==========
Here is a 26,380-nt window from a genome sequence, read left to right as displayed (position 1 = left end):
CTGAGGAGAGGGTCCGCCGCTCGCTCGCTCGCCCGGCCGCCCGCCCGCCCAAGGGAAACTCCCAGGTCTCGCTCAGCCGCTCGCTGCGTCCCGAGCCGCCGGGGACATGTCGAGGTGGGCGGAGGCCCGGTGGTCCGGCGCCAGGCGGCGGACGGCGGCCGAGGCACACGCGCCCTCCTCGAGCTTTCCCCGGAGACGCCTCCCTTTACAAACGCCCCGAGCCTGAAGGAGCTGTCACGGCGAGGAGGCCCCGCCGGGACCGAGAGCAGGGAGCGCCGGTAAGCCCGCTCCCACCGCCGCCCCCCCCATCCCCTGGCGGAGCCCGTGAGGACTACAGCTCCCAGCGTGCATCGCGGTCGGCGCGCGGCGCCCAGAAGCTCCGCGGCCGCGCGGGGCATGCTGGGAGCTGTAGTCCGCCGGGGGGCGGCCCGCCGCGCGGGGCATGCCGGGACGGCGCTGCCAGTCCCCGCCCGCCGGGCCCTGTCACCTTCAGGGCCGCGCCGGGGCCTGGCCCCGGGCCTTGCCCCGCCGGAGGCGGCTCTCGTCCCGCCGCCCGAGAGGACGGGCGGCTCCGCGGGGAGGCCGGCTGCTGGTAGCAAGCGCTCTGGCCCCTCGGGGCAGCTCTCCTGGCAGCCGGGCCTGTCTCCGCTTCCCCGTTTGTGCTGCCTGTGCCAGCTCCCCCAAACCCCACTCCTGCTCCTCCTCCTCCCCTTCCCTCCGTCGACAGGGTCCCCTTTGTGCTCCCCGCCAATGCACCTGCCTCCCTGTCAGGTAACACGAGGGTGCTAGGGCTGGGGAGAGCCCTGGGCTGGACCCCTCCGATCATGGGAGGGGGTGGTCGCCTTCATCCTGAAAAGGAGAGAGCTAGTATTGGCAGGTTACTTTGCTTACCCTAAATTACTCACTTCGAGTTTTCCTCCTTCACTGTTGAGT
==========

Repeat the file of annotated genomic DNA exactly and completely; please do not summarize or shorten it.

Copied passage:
Here is a 26,380-nt window from a genome sequence, read left to right as displayed (position 1 = left end):
CTGAGGAGAGGGTCCGCCGCTCGCTCGCTCGCCCGGCCGCCCGCCCGCCCAAGGGAAACTCCCAGGTCTCGCTCAGCCGCTCGCTGCGTCCCGAGCCGCCGGGGACATGTCGAGGTGGGCGGAGGCCCGGTGGTCCGGCGCCAGGCGGCGGACGGCGGCCGAGGCACACGCGCCCTCCTCGAGCTTTCCCCGGAGACGCCTCCCTTTACAAACGCCCCGAGCCTGAAGGAGCTGTCACGGCGAGGAGGCCCCGCCGGGACCGAGAGCAGGGAGCGCCGGTAAGCCCGCTCCCACCGCCGCCCCCCCCATCCCCTGGCGGAGCCCGTGAGGACTACAGCTCCCAGCGTGCATCGCGGTCGGCGCGCGGCGCCCAGAAGCTCCGCGGCCGCGCGGGGCATGCTGGGAGCTGTAGTCCGCCGGGGGGCGGCCCGCCGCGCGGGGCATGCCGGGACGGCGCTGCCAGTCCCCGCCCGCCGGGCCCTGTCACCTTCAGGGCCGCGCCGGGGCCTGGCCCCGGGCCTTGCCCCGCCGGAGGCGGCTCTCGTCCCGCCGCCCGAGAGGACGGGCGGCTCCGCGGGGAGGCCGGCTGCTGGTAGCAAGCGCTCTGGCCCCTCGGGGCAGCTCTCCTGGCAGCCGGGCCTGTCTCCGCTTCCCCGTTTGTGCTGCCTGTGCCAGCTCCCCCAAACCCCACTCCTGCTCCTCCTCCTCCCCTTCCCTCCGTCGACAGGGTCCCCTTTGTGCTCCCCGCCAATGCACCTGCCTCCCTGTCAGGTAACACGAGGGTGCTAGGGCTGGGGAGAGCCCTGGGCTGGACCCCTCCGATCATGGGAGGGGGTGGTCGCCTTCATCCTGAAAAGGAGAGAGCTAGTATTGGCAGGTTACTTTGCTTACCCTAAATTACTCACTTCGAGTTTTCCTCCTTCACTGTTGAGT